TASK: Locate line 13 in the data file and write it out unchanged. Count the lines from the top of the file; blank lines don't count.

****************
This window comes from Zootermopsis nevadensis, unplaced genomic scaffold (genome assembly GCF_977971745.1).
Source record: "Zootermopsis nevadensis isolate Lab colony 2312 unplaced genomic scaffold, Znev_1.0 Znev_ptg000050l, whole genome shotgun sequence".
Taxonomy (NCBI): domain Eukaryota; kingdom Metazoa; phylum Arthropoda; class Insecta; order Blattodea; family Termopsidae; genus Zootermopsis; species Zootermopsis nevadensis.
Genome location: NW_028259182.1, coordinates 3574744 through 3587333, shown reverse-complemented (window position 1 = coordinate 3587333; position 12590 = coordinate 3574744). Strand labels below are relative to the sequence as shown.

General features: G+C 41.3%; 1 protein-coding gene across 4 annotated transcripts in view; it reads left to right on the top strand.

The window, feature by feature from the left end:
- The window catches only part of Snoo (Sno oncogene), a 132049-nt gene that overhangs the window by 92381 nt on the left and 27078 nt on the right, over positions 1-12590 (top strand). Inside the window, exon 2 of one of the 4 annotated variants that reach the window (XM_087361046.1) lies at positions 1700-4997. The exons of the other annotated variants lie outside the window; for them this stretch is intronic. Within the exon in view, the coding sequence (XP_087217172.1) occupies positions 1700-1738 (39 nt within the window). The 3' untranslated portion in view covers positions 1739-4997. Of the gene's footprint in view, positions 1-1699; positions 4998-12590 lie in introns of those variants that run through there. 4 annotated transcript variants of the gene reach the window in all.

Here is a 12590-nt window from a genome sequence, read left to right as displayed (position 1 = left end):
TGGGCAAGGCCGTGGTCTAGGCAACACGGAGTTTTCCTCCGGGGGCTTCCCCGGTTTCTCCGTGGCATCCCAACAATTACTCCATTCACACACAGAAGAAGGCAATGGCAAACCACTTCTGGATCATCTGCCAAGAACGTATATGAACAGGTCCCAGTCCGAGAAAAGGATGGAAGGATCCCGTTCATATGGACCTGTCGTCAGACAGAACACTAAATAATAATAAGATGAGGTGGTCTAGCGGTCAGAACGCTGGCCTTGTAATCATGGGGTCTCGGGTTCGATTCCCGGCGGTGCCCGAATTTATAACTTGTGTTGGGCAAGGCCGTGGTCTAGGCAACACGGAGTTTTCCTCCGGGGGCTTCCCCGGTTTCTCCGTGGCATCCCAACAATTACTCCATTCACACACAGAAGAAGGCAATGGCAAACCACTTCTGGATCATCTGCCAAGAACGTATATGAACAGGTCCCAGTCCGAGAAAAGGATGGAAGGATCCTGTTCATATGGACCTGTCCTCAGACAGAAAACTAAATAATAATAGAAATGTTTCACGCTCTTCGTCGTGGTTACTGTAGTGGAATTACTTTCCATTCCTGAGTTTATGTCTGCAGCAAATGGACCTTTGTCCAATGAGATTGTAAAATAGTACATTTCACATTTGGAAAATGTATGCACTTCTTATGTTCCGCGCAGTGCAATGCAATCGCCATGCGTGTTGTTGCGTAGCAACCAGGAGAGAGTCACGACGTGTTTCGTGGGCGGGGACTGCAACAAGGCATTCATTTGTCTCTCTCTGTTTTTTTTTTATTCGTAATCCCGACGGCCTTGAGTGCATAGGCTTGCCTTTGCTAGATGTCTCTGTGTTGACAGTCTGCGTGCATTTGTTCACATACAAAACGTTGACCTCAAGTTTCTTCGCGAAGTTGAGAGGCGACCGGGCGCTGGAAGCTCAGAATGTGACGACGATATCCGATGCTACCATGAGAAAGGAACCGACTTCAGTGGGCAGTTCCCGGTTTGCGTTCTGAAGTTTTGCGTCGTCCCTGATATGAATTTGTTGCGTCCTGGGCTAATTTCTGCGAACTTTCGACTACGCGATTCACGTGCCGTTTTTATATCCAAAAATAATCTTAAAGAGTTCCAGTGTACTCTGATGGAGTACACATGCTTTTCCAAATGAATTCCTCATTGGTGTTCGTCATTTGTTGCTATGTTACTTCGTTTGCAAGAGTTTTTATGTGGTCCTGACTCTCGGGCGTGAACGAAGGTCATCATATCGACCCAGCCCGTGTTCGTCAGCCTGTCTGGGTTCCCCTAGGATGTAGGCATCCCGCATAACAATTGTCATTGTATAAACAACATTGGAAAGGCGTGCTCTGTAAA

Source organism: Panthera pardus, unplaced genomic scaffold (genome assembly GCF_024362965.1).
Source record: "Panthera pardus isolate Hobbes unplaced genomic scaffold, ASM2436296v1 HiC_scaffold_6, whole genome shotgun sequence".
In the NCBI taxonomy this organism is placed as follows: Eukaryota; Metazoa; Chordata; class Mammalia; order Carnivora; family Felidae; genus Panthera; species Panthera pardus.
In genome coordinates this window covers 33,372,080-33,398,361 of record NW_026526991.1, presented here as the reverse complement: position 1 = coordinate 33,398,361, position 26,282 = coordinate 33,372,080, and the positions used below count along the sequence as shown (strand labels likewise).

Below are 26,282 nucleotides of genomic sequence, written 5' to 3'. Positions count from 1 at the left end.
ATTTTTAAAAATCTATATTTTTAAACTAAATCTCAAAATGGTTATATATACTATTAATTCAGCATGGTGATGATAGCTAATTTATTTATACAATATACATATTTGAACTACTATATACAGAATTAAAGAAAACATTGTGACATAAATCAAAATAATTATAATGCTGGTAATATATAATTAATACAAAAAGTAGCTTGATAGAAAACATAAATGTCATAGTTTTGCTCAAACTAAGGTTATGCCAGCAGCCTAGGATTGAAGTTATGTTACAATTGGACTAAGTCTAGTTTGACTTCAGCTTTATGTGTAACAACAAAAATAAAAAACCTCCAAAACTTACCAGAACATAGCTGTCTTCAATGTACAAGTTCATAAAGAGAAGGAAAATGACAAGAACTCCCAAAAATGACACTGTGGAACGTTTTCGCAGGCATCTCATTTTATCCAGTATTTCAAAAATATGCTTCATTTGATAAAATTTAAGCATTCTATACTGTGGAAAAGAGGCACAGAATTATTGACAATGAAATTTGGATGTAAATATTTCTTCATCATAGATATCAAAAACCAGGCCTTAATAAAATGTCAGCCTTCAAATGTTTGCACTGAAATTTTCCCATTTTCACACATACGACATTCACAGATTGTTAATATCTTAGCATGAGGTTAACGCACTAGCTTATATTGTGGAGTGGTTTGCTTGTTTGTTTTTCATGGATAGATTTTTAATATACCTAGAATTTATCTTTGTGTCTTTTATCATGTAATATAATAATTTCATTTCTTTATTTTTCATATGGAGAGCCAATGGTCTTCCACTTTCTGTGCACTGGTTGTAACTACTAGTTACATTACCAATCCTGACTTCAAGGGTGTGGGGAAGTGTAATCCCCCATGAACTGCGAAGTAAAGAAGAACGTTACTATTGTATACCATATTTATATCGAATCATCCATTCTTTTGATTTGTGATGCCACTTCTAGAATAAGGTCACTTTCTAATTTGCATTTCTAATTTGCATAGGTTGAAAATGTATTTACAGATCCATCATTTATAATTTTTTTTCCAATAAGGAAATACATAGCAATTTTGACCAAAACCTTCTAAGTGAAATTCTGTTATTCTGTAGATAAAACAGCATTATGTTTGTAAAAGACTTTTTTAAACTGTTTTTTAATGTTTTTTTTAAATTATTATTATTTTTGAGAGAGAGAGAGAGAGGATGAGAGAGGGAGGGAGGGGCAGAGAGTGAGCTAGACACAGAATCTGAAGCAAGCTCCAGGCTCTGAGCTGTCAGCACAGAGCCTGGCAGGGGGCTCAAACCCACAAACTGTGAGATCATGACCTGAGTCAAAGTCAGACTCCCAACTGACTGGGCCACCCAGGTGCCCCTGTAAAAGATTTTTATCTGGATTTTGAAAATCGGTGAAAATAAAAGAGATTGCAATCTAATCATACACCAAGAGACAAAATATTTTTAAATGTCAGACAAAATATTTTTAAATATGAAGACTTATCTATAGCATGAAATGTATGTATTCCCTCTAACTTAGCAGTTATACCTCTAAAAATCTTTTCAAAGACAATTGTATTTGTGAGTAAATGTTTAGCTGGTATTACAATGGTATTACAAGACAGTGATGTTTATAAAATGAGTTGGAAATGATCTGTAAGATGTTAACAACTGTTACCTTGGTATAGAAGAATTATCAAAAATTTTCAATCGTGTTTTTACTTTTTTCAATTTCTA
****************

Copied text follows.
In genome coordinates this window covers 33,372,080-33,398,361 of record NW_026526991.1, presented here as the reverse complement: position 1 = coordinate 33,398,361, position 26,282 = coordinate 33,372,080, and the positions used below count along the sequence as shown (strand labels likewise).